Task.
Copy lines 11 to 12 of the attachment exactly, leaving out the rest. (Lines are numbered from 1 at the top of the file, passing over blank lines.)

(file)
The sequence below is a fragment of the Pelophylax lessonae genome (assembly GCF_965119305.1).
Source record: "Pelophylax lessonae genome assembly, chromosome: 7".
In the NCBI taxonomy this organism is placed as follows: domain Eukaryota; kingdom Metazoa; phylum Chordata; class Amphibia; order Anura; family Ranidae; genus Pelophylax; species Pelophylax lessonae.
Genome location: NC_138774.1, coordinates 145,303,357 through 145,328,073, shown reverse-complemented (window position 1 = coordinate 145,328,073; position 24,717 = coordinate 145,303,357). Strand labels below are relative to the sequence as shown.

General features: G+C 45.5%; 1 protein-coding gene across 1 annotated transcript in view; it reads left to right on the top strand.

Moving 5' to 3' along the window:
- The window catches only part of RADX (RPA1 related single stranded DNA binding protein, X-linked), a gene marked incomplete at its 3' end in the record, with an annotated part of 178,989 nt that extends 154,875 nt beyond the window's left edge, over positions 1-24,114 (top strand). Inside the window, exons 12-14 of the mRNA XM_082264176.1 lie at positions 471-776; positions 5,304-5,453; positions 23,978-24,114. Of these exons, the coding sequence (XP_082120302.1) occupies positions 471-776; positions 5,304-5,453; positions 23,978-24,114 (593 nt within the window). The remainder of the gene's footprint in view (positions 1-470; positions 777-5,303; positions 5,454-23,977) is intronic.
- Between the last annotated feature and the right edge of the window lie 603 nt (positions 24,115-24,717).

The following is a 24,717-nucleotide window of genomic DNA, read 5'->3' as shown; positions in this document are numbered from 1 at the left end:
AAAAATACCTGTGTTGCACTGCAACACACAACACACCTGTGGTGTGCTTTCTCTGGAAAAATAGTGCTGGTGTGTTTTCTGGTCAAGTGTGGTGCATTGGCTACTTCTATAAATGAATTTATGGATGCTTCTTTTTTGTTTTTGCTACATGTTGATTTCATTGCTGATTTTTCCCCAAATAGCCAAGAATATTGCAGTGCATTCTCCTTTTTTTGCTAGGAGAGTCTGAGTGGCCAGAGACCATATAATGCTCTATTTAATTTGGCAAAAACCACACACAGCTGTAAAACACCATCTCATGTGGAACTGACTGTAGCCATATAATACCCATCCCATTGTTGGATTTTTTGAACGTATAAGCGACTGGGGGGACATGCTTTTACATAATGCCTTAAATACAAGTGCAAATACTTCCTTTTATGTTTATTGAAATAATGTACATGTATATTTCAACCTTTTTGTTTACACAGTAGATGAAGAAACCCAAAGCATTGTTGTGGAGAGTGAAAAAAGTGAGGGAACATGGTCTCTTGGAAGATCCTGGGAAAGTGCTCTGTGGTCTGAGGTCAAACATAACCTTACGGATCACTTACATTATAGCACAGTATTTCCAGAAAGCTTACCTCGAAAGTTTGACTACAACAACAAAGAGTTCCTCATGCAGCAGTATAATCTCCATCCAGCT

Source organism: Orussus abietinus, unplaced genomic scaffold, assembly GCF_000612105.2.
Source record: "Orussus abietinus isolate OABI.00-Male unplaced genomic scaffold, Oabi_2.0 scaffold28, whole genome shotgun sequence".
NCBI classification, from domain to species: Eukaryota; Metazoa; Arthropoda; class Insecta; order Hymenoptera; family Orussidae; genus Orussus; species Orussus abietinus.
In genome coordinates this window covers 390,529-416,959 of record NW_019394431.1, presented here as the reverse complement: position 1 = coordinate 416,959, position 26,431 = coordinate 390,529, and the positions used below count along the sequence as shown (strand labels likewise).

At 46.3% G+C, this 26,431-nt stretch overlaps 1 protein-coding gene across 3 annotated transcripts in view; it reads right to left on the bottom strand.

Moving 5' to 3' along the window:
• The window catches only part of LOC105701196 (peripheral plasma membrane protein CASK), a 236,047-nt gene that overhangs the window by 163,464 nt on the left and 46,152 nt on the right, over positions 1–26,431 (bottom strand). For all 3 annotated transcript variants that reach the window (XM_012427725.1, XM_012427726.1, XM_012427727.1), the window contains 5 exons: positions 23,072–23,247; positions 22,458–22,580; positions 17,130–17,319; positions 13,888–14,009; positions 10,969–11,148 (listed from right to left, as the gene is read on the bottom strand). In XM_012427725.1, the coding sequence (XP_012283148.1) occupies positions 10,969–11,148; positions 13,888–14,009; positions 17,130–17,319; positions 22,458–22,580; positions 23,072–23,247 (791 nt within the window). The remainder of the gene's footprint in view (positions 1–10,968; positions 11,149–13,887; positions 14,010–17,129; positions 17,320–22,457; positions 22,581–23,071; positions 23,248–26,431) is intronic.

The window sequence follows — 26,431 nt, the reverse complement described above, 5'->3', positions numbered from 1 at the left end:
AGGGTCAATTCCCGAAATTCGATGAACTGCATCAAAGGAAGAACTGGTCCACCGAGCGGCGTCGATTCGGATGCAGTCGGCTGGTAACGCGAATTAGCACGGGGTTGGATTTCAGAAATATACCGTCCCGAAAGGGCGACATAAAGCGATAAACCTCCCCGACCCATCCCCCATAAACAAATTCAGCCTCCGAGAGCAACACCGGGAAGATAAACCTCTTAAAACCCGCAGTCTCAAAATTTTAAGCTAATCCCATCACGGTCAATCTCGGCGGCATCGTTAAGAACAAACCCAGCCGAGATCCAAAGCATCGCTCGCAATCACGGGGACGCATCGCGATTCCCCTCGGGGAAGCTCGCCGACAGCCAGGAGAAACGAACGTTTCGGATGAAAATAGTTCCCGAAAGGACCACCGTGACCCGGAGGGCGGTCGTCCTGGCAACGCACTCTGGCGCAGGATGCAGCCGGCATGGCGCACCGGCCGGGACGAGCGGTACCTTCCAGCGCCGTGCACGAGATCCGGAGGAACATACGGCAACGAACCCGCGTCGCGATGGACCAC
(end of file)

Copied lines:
Source organism: Orussus abietinus, unplaced genomic scaffold, assembly GCF_000612105.2.
Source record: "Orussus abietinus isolate OABI.00-Male unplaced genomic scaffold, Oabi_2.0 scaffold28, whole genome shotgun sequence".